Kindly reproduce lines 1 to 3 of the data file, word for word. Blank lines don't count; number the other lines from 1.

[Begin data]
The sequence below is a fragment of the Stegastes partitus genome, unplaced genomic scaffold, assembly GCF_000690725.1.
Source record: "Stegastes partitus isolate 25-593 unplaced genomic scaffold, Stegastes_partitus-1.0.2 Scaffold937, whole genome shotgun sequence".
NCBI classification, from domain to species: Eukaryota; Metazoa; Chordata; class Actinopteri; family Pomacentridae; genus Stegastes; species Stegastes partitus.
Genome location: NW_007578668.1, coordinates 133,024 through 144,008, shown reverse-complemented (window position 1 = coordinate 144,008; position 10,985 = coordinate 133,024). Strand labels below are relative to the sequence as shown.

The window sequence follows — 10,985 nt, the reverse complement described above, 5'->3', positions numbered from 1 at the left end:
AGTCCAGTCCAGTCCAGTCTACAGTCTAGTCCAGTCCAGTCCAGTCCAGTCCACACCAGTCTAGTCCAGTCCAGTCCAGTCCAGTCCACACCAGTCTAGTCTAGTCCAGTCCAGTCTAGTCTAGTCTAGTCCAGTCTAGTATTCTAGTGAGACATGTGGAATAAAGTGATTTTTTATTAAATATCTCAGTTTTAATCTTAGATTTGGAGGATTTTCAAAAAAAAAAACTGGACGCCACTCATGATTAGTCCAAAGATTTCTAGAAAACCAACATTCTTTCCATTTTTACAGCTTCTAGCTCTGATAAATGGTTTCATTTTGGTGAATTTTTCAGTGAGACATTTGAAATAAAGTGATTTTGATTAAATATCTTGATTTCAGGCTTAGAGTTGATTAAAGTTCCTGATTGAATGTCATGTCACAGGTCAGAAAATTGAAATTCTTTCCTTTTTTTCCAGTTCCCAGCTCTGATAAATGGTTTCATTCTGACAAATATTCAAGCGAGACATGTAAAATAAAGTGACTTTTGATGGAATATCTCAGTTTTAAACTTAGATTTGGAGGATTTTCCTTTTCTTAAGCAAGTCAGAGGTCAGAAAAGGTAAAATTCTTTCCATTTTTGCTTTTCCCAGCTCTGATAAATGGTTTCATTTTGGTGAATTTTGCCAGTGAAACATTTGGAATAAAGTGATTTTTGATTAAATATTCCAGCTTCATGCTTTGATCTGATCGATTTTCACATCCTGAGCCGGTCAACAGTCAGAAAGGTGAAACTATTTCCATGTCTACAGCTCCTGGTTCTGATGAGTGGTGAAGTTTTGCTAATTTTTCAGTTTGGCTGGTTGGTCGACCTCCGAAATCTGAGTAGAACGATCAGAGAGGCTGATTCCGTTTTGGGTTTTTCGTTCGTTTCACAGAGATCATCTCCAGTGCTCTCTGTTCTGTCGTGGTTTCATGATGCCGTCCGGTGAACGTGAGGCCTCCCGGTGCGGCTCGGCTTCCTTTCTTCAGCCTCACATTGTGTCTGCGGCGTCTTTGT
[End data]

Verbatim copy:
The sequence below is a fragment of the Stegastes partitus genome, unplaced genomic scaffold, assembly GCF_000690725.1.
Source record: "Stegastes partitus isolate 25-593 unplaced genomic scaffold, Stegastes_partitus-1.0.2 Scaffold937, whole genome shotgun sequence".
NCBI classification, from domain to species: Eukaryota; Metazoa; Chordata; class Actinopteri; family Pomacentridae; genus Stegastes; species Stegastes partitus.